Toronto FC loses is not a headline that will raise anyone's eyebrows. But the team looked far from hopeless in Ryan Nelsen's MLS coaching debut, a 1-0 loss to the Vancouver Whitecaps.
The 35-year-old Nelsen opted for a 4-4-1-1 formation with promising debutant Kyle Bekker operating behind new striker Robert Earnshaw. Both were lively, but given that Earnshaw is the type of goalscorer who relies on teammates to create chances, that burden may weigh heavily on Bekker, who was the third overall pick in last month's SuperDraft.
Another youngster settled the game: Gershon Koffie, 21, scored the only goal in the 59th minute, concluding a neat team move that featured sharp close-range passing after Toronto failed to clear a long punt forward from Andy O'Brien.
Former Aston Villa and West Ham United captain Nigel Reo-Coker came on at halftime for his Whitecaps debut. He had "REO.C" on the back of his jersey -- nomenclature that makes him sound more like a rapper than a soccer player. Reo-Coker exuded leadership, which was fortunate for Vancouver since its captain and talisman Jay DeMerit limped off after only six minutes with a reported left calf strain.
Given that the 33-year-old has been struggling with an Achilles problem in the preseason, the center back's fitness figures to be a recurring worry for the Whitecaps, especially with B.C. Place's sapping artificial turf. The question is: Facing what likely will again be MLS' worst team, did it really make sense to risk DeMerit?
4. Tough start for Chivas, 'Chelis'
Chivas USA will be compelling this season, on and off the pitch. That's because its new head coach, Jose Luis Sanchez Sola, appears not to realize or care that too much honesty can be a dangerous thing. Ahead of the Goats' opener against Columbus, 'Chelis' told reporters he does not see himself staying in the U.S. for two years, would rather lose 5-2 than win 1-0 and misses "my home, my family, my friends, my seat, my TV and the ocean -- my ocean." Someone drive that man to Malibu via Best Buy.
The score was tied at the break but an exceptional strike from distance by Federico Higuain gave the visiting Crew the lead six minutes into the second period. "Chelis" then bolstered his maverick credentials by making all three substitutions by the 56th minute. His side was competitive -- it had 14 shots -- but goals by Josh Williams and Dominic Oduro salted away a 3-0 victory for Columbus.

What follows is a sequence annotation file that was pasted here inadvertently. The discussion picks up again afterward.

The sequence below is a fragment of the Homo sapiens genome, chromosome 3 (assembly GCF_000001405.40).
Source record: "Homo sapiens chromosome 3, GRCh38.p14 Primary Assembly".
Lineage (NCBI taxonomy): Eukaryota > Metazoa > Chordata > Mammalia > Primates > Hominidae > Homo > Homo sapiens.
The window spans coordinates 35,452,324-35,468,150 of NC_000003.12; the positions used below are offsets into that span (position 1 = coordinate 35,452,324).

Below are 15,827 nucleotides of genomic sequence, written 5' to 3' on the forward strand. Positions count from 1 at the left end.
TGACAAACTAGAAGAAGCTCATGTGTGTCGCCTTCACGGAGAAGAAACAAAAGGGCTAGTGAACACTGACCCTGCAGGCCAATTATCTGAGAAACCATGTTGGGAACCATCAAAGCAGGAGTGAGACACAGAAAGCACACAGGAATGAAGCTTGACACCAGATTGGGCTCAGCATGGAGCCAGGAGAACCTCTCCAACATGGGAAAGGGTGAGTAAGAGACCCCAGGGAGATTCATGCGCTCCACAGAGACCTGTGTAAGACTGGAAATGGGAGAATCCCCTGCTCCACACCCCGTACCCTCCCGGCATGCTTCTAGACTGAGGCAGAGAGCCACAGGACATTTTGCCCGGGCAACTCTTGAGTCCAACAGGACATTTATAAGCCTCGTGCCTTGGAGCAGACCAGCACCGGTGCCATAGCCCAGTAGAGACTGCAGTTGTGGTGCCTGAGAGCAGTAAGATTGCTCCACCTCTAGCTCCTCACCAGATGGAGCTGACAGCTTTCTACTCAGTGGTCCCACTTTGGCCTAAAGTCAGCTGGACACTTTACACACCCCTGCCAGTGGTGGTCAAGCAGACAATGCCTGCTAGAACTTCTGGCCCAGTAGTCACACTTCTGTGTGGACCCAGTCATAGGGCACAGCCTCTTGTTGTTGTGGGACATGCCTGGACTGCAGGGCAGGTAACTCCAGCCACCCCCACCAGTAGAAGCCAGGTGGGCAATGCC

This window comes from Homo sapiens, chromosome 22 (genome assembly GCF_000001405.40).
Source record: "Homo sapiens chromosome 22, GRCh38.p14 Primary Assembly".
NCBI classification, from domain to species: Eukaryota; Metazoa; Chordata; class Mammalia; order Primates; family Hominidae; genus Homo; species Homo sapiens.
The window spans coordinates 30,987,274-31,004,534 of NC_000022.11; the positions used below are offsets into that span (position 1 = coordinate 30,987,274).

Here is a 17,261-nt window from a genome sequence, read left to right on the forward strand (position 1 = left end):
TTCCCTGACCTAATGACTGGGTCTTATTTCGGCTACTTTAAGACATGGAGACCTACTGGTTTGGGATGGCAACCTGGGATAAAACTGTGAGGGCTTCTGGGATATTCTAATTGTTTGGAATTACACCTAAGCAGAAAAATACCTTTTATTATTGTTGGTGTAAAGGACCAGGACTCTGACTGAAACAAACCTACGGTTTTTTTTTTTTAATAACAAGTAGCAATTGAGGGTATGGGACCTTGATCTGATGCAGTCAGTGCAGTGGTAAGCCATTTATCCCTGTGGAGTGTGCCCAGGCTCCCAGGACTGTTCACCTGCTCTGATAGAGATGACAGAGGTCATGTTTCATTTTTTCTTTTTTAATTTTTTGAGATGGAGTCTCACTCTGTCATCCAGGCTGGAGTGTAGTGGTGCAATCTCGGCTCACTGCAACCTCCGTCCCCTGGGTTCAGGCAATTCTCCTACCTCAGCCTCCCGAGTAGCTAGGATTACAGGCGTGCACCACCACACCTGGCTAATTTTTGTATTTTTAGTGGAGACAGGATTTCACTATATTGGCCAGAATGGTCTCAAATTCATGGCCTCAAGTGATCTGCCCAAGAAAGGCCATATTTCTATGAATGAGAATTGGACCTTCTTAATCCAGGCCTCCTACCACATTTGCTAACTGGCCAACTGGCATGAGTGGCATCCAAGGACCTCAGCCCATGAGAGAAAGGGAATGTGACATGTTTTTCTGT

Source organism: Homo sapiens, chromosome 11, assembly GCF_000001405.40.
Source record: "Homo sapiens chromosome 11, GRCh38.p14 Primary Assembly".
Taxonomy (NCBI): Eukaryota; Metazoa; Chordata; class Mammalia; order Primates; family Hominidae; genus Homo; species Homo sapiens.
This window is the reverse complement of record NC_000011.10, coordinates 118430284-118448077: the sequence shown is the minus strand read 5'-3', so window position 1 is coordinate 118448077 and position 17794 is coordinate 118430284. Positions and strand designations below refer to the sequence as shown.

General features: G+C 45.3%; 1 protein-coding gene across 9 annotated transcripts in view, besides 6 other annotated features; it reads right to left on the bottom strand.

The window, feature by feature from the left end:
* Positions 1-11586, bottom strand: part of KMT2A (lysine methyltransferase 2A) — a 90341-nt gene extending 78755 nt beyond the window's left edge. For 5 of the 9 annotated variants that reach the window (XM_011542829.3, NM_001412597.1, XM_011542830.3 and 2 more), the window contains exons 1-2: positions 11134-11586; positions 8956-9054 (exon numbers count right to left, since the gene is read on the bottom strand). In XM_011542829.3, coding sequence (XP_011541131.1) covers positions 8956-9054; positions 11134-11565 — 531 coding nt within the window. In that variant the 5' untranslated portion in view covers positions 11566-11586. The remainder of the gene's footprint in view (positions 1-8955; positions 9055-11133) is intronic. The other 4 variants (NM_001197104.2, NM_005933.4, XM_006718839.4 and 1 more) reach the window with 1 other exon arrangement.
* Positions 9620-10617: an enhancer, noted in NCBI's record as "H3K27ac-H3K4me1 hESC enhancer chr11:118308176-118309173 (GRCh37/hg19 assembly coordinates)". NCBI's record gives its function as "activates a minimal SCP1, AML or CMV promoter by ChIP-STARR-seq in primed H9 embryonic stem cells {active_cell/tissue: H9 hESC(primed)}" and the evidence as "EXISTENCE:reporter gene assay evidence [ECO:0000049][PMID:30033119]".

Entertainment guaranteed; but who will be watching? Television pictures suggested there probably were fewer people in the Home Depot Center than you would find in an actual branch of The Home Depot on any given Saturday night.
Which, joking aside, makes the club the problem child of an otherwise thriving MLS. Amid all the discussion about possible new franchises in New York and Orlando, is Chivas USA becoming untenable?
5. Seattle stunned by Montreal
The best strike of the day came at Seattle's rainy CenturyLink Field, where Montreal pulled off an improbable victory in one of MLS' toughest venues.
The only goal came in the first half: Felipe chipped the ball beyond the Seattle back line with the delicacy of a golfer hitting a sand wedge, then Davy Arnaud beat Sounders keeper Michael Gspurning -- who was only six yards off his line -- with a precise lob from the edge of the box.
The injury-plagued San Jose Earthquakes play host to Real Salt Lake, as Chris Wondolowski aims to continue his record-setting goalscoring form of last season. Elsewhere, Portland welcomes the New York Red Bulls in a fixture that may be the toughest calll of the opening weekend. Both clubs have new head coaches and have drastically overhauled their rosters.
While Landon Donovan is away on the sporting equivalent of a student's year out, the Galaxy begin their bid for a third consecutive MLS Cup title at home against Chicago. But while most of the attention has focused on high-profile striker Robbie Keane, don't overloook new goalkeeper Carlo Cudicini.
The Italian was first-choice at Chelsea in the early 2000s until the arrival of Petr Cech. Cudicini moved to Tottenham in 2009 and was again an understudy after being injured in a serious motorcycle accident. Now 39, Cudicini has played only one competitive game since last April and has not made 20 appearances in a season since 2003-04. Will he be rested, or rusty?